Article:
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Focal Hyperhidrosis - A Snapshot
So what do individuals with focal hyperhidrosis (FHH) look like? Well, to start with, from a physical perspective they are just regular people. But there is a recent study that paints a picture of the condition. In other words, the study examined patterns and characteristics related to individuals with profuse sweating. In medical terms we refer to this as the epidemiology of a medical condition.
The following data are based on over 500 individuals with focal or primary hyperhidrosis reporting to two clinics, one American (242 individuals) and the other Canadian (266 individuals)*
Age Onset and Gender
The average age of onset was 14 years of age*. Those with positive family history had an earlier onset. In another study, the age of onset was 13 years as opposed to 16 years for those without a family link.**
Although this study* indicates a higher prevalence among women (63%) it should be noted that these results are based on individuals reporting to a clinic. Keep in mind that women are more likely to treat a sweaty condition than men. As such, the gender split favouring women may be exaggerated. Most studies, including a large survey of 150,000 U.S. households support a prevalence that is equal among men and women.^
Prevalence by Age
Hyperhidrosis is predominantly experienced between the ages of 25 to 54 years. More than 60% of individuals with hyperhidrosis are within this age group. Individuals under 25 years of age account for almost 20% of those with excessive sweating problems.^
Individuals reported a number of factors that worsened their sweating condition. Situations causing anxiety or stress was the most aggravating factor. This was followed by heat or summer weather and exercise. Other aggravators included factors such as food, humidity, movement, caffeine, and sleep. Individuals with involvement on palms and / or soles were less likely to indicate stress/anxiety as aggravating factors. Those affected in the face/scalp areas were more likely to list food, exercise and heat as troublesome factors.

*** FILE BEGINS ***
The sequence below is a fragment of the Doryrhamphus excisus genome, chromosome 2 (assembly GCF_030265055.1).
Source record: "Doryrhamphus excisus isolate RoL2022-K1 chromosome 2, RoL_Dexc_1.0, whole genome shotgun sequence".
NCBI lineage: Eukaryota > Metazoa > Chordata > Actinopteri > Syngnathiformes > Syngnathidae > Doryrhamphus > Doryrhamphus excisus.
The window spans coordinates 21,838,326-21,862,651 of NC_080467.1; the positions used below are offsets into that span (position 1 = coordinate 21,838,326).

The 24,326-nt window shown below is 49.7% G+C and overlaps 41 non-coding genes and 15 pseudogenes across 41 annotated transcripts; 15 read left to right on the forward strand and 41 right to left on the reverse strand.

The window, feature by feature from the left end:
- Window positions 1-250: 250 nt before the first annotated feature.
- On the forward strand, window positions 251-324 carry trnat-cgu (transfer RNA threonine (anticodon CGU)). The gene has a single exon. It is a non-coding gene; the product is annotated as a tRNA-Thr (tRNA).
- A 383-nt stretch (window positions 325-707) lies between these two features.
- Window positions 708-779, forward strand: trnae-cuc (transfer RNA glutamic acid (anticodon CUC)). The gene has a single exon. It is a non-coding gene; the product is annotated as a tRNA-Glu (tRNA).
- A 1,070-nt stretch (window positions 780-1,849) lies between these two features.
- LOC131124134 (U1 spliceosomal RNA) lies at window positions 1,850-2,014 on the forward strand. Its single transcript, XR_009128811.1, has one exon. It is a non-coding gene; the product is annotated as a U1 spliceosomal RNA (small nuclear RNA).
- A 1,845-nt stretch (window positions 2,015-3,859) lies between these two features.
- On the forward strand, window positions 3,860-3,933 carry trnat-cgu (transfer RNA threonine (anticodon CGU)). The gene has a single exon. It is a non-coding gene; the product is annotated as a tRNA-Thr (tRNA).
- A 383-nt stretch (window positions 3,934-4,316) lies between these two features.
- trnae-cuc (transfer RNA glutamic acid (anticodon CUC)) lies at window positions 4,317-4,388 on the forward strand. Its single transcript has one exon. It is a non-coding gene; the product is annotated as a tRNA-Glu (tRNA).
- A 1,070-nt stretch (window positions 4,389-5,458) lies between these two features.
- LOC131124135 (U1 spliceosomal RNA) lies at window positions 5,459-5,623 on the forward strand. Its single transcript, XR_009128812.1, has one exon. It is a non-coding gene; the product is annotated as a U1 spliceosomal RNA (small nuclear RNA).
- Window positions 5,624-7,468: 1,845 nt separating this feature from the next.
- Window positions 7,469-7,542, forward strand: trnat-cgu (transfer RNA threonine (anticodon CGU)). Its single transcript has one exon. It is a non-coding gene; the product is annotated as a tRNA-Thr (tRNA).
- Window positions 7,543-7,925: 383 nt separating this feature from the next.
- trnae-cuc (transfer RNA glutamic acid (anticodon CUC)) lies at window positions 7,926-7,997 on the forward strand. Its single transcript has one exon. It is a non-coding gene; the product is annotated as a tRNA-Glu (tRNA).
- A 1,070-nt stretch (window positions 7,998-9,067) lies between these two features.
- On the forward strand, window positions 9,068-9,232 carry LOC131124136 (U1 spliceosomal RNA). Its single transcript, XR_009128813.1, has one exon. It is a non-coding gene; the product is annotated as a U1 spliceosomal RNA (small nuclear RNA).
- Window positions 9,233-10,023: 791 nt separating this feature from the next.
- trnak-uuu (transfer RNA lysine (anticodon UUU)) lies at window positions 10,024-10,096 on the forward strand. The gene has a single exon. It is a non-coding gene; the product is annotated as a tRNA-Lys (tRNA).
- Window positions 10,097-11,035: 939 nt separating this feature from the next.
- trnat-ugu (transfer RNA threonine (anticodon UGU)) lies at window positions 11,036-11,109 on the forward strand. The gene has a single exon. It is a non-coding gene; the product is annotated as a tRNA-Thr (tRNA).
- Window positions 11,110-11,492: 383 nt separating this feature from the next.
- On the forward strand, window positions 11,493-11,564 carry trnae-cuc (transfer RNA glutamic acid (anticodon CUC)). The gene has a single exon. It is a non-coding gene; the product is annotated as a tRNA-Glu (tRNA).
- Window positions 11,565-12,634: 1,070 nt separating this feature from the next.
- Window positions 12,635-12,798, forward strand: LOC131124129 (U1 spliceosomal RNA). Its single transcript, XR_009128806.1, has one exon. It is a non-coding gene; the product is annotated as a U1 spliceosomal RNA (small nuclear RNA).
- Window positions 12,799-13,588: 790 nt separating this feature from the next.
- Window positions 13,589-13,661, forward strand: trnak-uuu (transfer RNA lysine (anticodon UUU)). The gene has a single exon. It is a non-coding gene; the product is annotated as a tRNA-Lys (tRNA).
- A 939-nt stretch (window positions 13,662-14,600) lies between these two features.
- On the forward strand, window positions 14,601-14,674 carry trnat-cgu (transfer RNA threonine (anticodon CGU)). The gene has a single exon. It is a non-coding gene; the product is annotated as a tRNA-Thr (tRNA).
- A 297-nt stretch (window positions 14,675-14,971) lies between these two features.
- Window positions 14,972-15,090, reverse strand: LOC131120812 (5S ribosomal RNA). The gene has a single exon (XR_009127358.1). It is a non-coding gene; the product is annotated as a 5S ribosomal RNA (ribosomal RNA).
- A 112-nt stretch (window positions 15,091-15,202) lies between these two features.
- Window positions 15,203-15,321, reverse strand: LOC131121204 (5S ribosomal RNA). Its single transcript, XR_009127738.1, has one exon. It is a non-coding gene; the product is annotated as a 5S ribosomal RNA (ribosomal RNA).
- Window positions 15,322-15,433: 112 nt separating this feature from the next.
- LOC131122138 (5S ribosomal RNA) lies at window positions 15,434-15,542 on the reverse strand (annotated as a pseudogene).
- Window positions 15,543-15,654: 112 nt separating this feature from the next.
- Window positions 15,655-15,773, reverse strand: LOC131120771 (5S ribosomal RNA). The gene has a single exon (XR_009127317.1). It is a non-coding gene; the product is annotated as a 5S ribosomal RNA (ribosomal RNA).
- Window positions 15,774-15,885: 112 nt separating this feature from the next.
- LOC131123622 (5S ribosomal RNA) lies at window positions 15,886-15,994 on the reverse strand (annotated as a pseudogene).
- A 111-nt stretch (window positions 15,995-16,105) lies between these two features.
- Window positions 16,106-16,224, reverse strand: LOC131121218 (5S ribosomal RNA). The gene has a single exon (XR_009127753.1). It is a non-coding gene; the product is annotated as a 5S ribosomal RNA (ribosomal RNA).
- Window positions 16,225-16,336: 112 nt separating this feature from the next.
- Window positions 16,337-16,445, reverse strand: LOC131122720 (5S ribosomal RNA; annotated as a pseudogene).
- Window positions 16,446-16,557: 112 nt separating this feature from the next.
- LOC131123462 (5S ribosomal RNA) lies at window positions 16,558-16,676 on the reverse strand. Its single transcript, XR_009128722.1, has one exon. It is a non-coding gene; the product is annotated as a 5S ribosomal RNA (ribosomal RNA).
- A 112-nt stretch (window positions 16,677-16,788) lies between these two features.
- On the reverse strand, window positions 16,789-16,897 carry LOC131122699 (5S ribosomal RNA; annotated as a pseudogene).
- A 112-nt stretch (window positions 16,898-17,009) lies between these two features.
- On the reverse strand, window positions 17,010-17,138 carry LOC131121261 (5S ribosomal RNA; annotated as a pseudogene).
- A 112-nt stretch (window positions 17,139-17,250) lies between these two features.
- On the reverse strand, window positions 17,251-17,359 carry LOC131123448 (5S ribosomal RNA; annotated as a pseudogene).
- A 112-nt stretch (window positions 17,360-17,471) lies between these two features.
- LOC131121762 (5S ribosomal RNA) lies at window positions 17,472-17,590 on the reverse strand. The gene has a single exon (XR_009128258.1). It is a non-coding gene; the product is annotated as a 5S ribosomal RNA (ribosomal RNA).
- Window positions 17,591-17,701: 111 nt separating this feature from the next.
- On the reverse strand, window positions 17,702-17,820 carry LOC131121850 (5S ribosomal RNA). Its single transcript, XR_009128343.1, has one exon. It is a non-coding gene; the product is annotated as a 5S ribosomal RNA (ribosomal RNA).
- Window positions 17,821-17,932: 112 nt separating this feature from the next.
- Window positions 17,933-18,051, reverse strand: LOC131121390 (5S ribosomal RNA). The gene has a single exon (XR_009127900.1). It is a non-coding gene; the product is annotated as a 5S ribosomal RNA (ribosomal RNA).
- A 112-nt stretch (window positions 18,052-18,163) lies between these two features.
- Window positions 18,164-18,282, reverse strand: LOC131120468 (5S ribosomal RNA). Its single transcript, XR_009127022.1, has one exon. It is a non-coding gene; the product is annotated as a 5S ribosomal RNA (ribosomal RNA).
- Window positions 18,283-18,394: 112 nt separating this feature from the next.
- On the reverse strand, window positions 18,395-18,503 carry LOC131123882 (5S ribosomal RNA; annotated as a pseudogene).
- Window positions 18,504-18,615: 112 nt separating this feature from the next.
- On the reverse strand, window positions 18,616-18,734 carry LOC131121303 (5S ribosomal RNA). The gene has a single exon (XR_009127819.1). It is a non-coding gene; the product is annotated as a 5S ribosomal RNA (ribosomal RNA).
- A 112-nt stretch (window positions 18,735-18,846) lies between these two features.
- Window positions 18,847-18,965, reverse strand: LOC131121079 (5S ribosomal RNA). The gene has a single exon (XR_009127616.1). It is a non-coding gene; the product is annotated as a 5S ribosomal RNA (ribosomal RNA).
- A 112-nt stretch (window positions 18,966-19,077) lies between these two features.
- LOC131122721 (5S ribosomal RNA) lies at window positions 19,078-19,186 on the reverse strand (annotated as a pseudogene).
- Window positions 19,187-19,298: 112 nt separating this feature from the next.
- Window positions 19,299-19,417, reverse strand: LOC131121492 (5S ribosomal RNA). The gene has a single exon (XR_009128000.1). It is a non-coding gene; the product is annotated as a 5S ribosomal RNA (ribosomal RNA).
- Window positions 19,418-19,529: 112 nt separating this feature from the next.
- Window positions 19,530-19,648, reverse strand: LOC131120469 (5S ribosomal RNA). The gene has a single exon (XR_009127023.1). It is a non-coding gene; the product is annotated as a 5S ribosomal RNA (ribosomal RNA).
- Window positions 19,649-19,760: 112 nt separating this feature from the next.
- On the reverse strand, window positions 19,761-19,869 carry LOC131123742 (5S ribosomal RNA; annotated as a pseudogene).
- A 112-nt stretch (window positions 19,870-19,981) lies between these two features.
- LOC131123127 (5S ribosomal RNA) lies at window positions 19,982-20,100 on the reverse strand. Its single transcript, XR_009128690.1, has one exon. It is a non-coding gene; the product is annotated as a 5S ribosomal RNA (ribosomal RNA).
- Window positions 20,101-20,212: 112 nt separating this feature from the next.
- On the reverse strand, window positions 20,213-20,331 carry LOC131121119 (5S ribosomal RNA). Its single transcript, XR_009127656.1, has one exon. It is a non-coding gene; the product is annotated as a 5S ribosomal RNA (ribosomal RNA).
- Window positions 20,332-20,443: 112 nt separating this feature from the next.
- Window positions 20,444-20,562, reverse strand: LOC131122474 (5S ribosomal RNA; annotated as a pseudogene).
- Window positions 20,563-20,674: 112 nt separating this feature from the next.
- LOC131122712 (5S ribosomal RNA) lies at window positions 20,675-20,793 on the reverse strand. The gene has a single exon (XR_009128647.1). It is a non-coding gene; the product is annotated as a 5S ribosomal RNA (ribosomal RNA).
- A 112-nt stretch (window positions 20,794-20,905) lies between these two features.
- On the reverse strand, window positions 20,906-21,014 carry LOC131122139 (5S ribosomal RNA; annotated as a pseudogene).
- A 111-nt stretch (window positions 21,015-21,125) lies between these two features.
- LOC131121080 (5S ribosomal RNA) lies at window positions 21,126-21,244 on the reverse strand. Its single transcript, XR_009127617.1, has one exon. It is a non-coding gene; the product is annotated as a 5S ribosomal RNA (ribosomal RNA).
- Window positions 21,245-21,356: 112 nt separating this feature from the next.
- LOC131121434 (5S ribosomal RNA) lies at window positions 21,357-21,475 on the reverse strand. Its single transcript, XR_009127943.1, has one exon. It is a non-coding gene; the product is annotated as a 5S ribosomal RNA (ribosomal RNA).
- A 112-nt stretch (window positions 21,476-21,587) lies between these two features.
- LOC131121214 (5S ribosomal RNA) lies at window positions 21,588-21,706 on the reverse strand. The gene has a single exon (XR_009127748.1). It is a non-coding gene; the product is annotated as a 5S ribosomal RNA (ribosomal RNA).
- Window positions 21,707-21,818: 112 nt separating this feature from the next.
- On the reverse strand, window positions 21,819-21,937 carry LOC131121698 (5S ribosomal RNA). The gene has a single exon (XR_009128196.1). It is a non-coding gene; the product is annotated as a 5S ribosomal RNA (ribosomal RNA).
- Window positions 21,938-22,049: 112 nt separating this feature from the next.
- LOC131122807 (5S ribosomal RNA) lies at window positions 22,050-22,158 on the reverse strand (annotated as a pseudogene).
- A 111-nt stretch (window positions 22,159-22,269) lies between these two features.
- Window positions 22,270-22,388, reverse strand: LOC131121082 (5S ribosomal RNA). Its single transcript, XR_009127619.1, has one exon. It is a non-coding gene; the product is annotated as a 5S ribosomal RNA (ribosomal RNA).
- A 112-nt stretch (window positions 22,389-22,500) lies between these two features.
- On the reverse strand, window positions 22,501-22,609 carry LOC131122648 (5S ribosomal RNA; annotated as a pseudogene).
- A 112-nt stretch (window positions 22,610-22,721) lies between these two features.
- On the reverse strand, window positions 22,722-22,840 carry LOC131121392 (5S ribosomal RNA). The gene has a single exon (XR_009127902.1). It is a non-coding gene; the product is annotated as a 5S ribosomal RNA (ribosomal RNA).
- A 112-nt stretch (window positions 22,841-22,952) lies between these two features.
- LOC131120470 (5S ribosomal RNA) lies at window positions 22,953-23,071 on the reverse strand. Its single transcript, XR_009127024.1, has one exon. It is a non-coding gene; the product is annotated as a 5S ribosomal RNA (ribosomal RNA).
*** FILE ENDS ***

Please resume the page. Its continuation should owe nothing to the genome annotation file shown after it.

* Lear W et.al. Dermatol Surg 2007;33:S69–S75. **Eun Jung Park et.al. J Korean Med Sci 2010; 25: 772-5. ^ Strutton DR et.al. J Am Acad Dermatol. 2004;51:241–8.
Almost half (44%) of individuals reported the incidence of hyperhidrosis in other family members. This number may be even higher given that over 8% of individuals reported being unaware whether there existed family members with the condition.
This chart demonstrates that individuals are most often affected in the axillary or underarm region. Men were significantly more likely to present with facial and scalp hyperhidrosis. In contrast, women were more likely to have plantar hyperhidrosis or excessive sweating of the soles of the feet. Women were also more likely to have isolated axillary (i.e. just the underarms) hyperhidrosis. Involvement of additional areas such as the back, chest, abdomen or forearm was more likely in men.
Children vs Adolescents*
There was a differences in terms of affected sites based on age. For example, children (0-11 yrs) were more likely to present with sweating of the palms and soles or both. On the other hand, adolescents (12-19 yrs) were most likely to have axillary hyperhidrosis.
It is somewhat difficult to draw conclusions with regards to occupation. The actual number of certain occupations could skew results. For example, there are many more students than there are unemployed and disabled in the population. Socioeconomic factors may also be at play. Wealthier individuals may be more likely to treat. Having said this, it is apparent that excessive sweating is certainly a condition associated with the younger population.